“‘Almost Postcolonial’: Understanding Jean Jacques Dessalines’ Postcolonial Practices in the new State of Haiti”

“‘Almost Postcolonial’: Understanding Jean Jacques Dessalines’ Postcolonial Practices in the new State of Haiti”

(*** This post is an excerpt from a book chapter I am writing on Dr. Madeleine Sylvain Bouchereau’s brilliant critique of the colonial system and human practices and relations in postcolonial Haiti. In this chapter, I am also interacting with Mocombe’s important book, “Identity and Ideology in Haiti: The Children of Sans Souci, Dessalines/Toussaint, and Petion” [Routledge, 2018]).

“‘Almost Postcolonial’: Understanding Jean Jacques Dessalines’ Postcolonial Practices in the new State of Haiti”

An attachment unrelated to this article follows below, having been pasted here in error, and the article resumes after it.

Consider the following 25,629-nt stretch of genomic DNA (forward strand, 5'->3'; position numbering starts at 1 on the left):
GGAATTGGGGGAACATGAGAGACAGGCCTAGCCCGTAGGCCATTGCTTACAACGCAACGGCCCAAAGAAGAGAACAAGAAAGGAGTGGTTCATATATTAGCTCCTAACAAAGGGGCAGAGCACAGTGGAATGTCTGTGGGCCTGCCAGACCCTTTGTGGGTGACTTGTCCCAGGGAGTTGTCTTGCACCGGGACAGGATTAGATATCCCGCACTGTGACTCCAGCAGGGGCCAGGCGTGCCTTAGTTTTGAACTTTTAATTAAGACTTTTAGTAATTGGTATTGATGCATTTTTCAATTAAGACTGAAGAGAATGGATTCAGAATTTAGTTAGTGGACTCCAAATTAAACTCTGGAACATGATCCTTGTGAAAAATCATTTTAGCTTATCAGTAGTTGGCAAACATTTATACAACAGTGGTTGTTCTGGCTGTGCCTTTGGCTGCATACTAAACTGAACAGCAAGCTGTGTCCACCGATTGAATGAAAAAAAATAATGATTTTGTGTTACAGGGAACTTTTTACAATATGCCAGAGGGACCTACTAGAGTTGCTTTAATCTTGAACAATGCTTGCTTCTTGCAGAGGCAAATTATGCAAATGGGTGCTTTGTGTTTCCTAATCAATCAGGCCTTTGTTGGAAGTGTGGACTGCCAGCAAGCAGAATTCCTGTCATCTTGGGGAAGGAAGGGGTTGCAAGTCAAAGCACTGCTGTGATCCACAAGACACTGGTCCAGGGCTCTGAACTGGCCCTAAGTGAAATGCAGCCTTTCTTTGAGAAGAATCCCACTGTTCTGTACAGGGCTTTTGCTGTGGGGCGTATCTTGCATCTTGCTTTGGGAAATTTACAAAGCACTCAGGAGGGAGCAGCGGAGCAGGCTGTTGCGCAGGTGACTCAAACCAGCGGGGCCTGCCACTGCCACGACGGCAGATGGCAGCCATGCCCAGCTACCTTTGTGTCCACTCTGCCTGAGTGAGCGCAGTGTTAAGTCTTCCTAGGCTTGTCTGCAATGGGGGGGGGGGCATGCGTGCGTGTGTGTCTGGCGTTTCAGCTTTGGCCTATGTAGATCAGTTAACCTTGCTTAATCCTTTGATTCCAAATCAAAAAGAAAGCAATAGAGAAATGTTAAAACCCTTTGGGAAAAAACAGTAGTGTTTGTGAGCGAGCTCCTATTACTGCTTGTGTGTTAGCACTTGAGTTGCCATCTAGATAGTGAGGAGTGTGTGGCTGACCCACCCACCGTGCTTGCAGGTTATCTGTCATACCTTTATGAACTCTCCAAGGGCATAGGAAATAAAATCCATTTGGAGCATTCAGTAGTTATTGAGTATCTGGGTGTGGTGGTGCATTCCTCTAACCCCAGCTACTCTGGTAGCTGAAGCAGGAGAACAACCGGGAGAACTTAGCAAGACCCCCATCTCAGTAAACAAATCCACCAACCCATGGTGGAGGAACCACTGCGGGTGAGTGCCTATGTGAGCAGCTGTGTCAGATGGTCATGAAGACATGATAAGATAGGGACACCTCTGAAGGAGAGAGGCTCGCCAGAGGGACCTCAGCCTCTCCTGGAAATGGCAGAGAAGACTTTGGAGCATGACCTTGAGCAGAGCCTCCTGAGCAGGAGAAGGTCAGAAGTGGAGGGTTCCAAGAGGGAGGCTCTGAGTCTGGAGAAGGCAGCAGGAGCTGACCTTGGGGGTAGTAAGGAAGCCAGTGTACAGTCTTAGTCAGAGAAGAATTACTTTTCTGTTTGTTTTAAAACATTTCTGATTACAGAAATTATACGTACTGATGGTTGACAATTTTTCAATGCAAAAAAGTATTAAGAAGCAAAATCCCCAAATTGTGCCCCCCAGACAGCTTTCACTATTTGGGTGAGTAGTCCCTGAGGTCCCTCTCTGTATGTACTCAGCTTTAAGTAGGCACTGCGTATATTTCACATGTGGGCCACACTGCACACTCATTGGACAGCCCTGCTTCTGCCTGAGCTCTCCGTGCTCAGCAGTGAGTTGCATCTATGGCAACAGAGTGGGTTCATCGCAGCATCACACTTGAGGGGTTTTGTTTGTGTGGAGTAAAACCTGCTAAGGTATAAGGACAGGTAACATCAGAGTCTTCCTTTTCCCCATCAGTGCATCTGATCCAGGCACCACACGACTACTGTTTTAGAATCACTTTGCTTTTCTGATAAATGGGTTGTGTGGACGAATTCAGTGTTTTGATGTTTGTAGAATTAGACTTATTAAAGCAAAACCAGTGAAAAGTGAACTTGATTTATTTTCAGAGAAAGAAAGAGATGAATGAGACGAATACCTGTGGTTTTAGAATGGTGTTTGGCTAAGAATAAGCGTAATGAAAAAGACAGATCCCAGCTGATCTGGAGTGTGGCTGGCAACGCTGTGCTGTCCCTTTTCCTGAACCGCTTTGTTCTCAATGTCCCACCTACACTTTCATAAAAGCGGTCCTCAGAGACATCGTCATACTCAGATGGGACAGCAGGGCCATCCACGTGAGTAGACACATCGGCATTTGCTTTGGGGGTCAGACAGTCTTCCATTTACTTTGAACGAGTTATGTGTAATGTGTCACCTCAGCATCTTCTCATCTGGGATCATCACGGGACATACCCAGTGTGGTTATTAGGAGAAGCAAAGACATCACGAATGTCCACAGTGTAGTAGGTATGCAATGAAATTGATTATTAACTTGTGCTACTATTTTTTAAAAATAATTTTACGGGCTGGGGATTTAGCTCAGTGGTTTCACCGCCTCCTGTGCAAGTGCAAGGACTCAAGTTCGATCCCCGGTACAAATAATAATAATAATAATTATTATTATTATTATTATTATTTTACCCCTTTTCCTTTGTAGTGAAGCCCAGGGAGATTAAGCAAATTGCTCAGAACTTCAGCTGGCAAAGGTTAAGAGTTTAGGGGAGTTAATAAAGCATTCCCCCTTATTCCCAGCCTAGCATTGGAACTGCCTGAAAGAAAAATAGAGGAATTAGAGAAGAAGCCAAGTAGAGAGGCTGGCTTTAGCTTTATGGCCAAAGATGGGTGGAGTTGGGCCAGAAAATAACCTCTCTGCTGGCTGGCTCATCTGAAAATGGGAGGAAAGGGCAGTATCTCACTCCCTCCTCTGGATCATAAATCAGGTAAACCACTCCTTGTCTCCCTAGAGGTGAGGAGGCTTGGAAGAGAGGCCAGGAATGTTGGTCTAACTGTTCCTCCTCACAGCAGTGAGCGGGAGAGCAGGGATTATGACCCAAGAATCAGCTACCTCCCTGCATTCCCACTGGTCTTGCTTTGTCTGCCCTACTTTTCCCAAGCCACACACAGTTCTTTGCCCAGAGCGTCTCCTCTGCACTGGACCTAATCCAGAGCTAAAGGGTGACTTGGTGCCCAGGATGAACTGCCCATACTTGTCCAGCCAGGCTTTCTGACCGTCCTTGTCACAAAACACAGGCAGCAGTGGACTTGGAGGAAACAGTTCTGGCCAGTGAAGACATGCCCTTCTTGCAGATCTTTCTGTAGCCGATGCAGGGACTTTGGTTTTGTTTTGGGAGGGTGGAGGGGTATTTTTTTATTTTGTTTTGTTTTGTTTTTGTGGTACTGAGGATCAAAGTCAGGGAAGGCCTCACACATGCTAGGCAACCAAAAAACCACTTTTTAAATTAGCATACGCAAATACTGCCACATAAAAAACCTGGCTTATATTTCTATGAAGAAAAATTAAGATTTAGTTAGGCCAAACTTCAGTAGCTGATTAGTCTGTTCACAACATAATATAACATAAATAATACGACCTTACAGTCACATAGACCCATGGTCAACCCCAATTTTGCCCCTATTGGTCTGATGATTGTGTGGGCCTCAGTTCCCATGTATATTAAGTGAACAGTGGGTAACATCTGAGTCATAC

Jean-Jacques Dessalines, Haiti’s first postcolonial leader and the Father of the Haitian nation, and the First Emperor in the American continent, was determined to establish a truly postcolonial state in the new nation of Haiti. In fact, he laid the elementary foundations and principles that are grounded on the logic of decoloniality and an anticipated postcolonial life and experience in Haiti; yet the structures and systems of a truly postcolonial state never took roots in Haiti because the colonial remnants and practices were never fully eradicated in the new evolving First Black Republic in the Western world. Correspondingly, decolonial stuctures and practices were never never fully integrated in the country’s political institutions and public policies, as well as in Haiti’s civil and political societies :

  1. Military force and National Safety: Emperor Jean Jacques Dessalines instituted a new army, composed of former valiant warriors of the Haitian Revolution, to protect the new nation against potential new conquests by the country’s old and new enemies.